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Manchester Conveyancing Solicitors Property Lawyers | Ford Banks Irwin Solicitors in Manchester on Fees for Selling / Buying a House / Flat / Apartment. 

Please note: Not to be used or relied upon without legal advice. These notes are for illustration purposes ONLY
Solicitors Fees for Buying / Selling a House / Apartment / Flat
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Discretionary Trusts 


'beneficial joint tenancy' means the joint ownership of Property by two or more people, each of who is entitled to the whole Property, rather than to an undivided share in it.  When one of them dies, the others are automatically entitled to the deceased owner's share of the Property, whatever any Will may say.

'tenancy in common' means the joint ownership of Property by two or more people, each of who has a notional, although undivided, share in the Property. When one of them dies, their share may pass under their Will.

'IHT' means Inheritance Tax

'standard form restriction' means one of the restrictions set out in schedule 4, Land Registration Rules 2003.

What is a Nil-rate band discretionary Trust?

A discretionary trust is one whose trustees have discretion about how to use the income generated by the assets placed in trust and how eventually to distribute those assets among a class of potential beneficiaries.

A nil-rate band discretionary trust is a version of such a trust used in Property planning to reduce the liability to Inheritance Tax on the death of a surviving joint proprietor. It is commonly used in areas where residential Property prices exceed the Inheritance Tax threshold, with the additional aim of avoiding the need to sell the family home to meet Inheritance Tax liability.

Such a trust can also be used to protect assets that are intended to go to particular beneficiaries (eg children from a previous relationship) in the event that the survivor remarries.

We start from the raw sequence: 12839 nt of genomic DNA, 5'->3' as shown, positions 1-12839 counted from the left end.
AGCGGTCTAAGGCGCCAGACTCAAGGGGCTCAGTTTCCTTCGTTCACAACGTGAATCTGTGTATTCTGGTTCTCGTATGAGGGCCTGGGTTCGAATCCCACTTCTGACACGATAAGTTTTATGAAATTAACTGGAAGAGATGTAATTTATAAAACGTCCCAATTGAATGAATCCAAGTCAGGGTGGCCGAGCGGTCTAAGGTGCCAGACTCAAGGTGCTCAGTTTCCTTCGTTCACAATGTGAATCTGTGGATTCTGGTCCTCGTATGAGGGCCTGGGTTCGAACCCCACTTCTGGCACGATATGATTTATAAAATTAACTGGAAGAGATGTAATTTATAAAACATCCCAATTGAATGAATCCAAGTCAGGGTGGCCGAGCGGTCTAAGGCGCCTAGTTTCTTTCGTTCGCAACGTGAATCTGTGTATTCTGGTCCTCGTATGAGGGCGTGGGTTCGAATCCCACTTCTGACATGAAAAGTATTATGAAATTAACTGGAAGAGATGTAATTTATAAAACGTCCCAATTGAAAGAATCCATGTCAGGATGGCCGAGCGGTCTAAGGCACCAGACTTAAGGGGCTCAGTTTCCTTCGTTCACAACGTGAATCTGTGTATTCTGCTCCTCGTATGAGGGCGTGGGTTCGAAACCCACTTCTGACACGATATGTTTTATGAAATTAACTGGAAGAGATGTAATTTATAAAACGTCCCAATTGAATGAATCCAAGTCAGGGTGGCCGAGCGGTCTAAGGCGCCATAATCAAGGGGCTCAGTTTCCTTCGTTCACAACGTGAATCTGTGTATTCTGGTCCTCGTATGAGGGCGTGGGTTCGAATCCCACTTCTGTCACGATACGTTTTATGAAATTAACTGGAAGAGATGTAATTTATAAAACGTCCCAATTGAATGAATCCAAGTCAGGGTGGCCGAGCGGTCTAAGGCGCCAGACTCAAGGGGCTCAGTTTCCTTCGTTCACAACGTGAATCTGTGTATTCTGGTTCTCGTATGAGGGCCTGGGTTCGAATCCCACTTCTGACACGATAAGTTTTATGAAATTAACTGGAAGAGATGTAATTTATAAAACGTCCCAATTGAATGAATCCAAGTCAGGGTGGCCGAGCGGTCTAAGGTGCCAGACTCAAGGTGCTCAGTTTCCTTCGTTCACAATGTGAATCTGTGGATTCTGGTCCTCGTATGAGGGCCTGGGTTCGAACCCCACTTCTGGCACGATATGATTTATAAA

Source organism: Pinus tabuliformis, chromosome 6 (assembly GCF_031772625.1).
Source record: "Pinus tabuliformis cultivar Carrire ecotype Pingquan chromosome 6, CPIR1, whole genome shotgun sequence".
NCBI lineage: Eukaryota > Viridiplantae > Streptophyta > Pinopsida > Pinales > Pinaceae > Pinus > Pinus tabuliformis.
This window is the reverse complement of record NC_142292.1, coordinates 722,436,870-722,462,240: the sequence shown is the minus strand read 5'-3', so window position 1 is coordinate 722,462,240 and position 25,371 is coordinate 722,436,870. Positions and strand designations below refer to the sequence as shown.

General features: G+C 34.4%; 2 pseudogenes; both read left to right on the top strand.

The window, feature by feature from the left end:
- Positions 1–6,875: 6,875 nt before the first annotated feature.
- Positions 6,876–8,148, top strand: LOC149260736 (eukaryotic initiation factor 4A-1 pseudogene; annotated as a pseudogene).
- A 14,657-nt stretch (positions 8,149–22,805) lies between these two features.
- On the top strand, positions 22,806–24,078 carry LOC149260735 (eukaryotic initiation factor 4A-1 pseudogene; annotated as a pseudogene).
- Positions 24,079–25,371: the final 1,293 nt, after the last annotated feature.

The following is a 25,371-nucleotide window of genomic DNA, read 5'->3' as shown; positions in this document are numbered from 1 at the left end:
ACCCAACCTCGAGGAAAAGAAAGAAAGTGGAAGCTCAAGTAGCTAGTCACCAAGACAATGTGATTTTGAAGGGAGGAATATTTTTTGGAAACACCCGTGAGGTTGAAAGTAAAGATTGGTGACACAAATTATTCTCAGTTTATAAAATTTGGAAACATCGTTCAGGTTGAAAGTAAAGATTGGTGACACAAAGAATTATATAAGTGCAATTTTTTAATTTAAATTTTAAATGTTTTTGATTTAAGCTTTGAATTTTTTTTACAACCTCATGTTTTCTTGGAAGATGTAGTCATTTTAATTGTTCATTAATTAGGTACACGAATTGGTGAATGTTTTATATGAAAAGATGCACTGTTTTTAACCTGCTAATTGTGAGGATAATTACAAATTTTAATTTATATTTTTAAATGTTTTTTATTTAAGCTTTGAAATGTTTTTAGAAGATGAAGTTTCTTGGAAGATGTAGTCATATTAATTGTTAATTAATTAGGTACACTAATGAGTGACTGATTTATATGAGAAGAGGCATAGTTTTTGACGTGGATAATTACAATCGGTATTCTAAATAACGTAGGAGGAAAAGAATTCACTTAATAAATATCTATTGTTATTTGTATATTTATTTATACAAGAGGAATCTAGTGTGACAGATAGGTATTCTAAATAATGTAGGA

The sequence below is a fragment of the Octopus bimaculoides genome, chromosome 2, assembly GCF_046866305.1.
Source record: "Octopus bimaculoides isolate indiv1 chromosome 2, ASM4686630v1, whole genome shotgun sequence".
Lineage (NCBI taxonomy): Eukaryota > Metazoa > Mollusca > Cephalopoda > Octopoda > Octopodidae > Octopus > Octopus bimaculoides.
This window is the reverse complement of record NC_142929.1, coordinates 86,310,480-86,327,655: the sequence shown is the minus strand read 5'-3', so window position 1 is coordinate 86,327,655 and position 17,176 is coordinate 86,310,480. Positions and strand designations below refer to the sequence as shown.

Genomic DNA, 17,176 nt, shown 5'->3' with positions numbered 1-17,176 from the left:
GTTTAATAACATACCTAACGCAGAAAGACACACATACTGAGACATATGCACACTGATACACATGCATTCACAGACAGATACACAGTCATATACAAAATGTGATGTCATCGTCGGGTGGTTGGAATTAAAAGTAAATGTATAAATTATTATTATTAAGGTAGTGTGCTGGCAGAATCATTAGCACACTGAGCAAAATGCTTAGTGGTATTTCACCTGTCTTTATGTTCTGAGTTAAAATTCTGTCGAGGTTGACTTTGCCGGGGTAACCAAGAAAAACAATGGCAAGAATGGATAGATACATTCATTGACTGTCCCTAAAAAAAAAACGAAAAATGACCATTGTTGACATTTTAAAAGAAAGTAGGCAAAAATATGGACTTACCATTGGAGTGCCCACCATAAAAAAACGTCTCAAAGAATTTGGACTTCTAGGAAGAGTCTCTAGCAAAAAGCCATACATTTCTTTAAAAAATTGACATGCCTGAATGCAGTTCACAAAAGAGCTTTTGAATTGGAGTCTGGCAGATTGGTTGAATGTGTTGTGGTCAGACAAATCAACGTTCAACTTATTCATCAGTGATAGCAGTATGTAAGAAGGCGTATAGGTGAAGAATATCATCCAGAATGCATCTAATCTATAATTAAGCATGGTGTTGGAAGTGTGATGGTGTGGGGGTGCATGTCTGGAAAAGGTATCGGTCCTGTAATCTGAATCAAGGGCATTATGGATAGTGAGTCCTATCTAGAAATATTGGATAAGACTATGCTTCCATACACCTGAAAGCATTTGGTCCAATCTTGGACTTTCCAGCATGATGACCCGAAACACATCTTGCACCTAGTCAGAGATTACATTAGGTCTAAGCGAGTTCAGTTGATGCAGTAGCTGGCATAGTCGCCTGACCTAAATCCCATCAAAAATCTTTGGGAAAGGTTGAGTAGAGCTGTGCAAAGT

It can also protect assets that otherwise could be liable to means testing if the survivor had to go into long-term care, or could be vulnerable to creditors if the survivor got into financial difficulties.

How does the Trust work?

Trust created before the first death of a joint proprietor:

If any Property to be involved in the trust is not already held under a tenancy in common, the proprietors sever their joint tenancy.

Each spouse or civil partner makes a Will leaving a bequest / gift equal to the value of an individual's Inheritance Tax exemption (the nil-rate band) which, on the first partner's death, will pass not to the surviving partner but to trustees who will hold it under the terms of the trust, also created by the Will, for a class of discretionary beneficiaries, usually including the surviving partner and the children and / or grandchildren of the family.

Normally, the surviving partner can benefit from the trust by receiving discretionary payments or loans from the trustees.

When the surviving partner dies, the Property held under the trust does not form part of their estate, and the surviving partner's beneficiaries save the Inheritance Tax that would have been payable on its value.

By contrast, if the  joint proprietor holds the Property as beneficial joint tenants and makes no discretionary trust arrangements in their Wills, after the second death of the whole estate will pass to the survivor's heirs, subject to Inheritance Tax.  The Inheritance Tax position will depend on whether both nil rate bands can be utilised at this stage.

Inheritance Tax rules change routinely and specialist advice should be sought on each occasion and the plan regularly reviewed.

Trusts created after the first death:

If spouses or civil partners whose families would benefit from such a scheme do not take the necessary steps before the first death, the surviving partner and their family can enter into a Deed (often called a Deed of Family arrangement) to create one.

The Deed will vary the disposition of the Property comprised in the deceased's Property that has already taken place at the time of the death - whether effected by Will, under the law relating to the intestacy or otherwise (for example, under a right of survivorship in respect of joint property) - in order to put the appropriate scheme in place and permit the Inheritance Tax savings.

Provided this is done within the period of two years after the first death, tax law treats the arrangements as if they had been made by the partner who has died (Section 142 Inheritance Tax Act 1984).


(All italics in this page are Crown Copyright and reproduced here for your information with permission from HM Land Registry)

. . . continued on page 2 (Manchester Conveyancing Solicitors Property Lawyers on Fees for Buying / Selling a House / Apartment / Flat 2)

Please telephone Paul on 0161 866 8999 if you require any further information.


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